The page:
Because of improved water quality in Boston Harbor, the city’s waterfront increasingly hums with life during the spring, summer, and fall months. So recent reports that Suffolk Downs inadvertently discharged horse manure, urine, and other pollutants into tributaries of the harbor from as early as 2004 to as recently as 2011 are especially disturbing to the growing number of people who live near and play in the water. The problem, which reflects on the racetrack’s relationship with the area around it, deserves careful scrutiny from state gambling commissioners as they consider whether to grant the racetrack one of the state’s three casino resort licenses.
According to court records filed by the Environmental Protection Agency last week, the racetrack was fined $1.5 million in 2008 for contributing a “major source” of pollution to the harbor, threatening water quality and endangering aquatic life. The EPA found that the pollutants were entering the waterway through a creek that cuts through the racetrack’s land, and then made their way into the Harbor and the Atlantic Ocean.
In the track’s defense, officials there point out that the discharges were inadvertent, and that they began working to fix the problem as soon as the EPA brought it to their attention in 2008. That solution included the construction of a new $3.5 million drainage system that went online earlier this year, which will eliminate 193 tons of horse manure, urine, and other pollutants from winding up in the Belle Isle Inlet and Boston Harbor each year.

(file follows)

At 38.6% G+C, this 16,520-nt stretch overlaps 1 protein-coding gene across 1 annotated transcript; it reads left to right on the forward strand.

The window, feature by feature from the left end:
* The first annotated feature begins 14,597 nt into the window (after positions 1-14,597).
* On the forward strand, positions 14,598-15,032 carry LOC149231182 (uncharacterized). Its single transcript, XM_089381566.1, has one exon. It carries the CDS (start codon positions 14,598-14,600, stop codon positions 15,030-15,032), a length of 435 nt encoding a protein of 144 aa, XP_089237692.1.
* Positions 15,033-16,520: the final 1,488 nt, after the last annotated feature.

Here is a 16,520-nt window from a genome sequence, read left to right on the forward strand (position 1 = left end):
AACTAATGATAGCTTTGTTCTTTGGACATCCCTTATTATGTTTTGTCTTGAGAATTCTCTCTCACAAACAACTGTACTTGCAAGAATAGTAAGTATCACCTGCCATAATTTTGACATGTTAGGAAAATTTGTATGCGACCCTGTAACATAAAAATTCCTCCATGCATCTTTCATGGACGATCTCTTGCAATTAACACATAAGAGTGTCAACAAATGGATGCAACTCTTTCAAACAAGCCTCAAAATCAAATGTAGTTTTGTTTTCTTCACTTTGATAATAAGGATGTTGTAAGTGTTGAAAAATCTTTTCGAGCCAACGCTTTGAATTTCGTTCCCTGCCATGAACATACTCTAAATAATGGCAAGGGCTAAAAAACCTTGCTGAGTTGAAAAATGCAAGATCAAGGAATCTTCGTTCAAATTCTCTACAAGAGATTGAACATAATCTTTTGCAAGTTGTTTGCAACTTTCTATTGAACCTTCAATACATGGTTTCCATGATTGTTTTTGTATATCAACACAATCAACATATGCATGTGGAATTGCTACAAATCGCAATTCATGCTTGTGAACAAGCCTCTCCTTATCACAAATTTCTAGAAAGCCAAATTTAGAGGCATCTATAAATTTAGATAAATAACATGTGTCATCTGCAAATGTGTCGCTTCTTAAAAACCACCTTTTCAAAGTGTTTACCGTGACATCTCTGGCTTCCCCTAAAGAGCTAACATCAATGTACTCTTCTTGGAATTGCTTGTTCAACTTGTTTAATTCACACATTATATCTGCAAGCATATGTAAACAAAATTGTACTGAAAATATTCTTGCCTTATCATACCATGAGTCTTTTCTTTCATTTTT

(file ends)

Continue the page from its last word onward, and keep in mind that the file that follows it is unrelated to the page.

Still, the case Suffolk Downs has made for why it should be granted a resort-casino license rests heavily on the track’s commitment to its East Boston neighbors and its future patrons. That’s why track officials have pledged $40 million to improve nearby roads if their bid is successful, and why they spell out, on the track’s glossy website, their commitment to “doing the right things with the right mindset.” Casino projects change entire communities even under the best of circumstances. Gambling commissioners should demand that bidders be alert to problems that might threaten their surroundings.